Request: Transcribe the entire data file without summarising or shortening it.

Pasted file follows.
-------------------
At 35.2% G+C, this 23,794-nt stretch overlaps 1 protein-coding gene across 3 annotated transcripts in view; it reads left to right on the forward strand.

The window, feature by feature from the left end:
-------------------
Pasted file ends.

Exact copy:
At 35.2% G+C, this 23,794-nt stretch overlaps 1 protein-coding gene across 3 annotated transcripts in view; it reads left to right on the forward strand.

The window, feature by feature from the left end: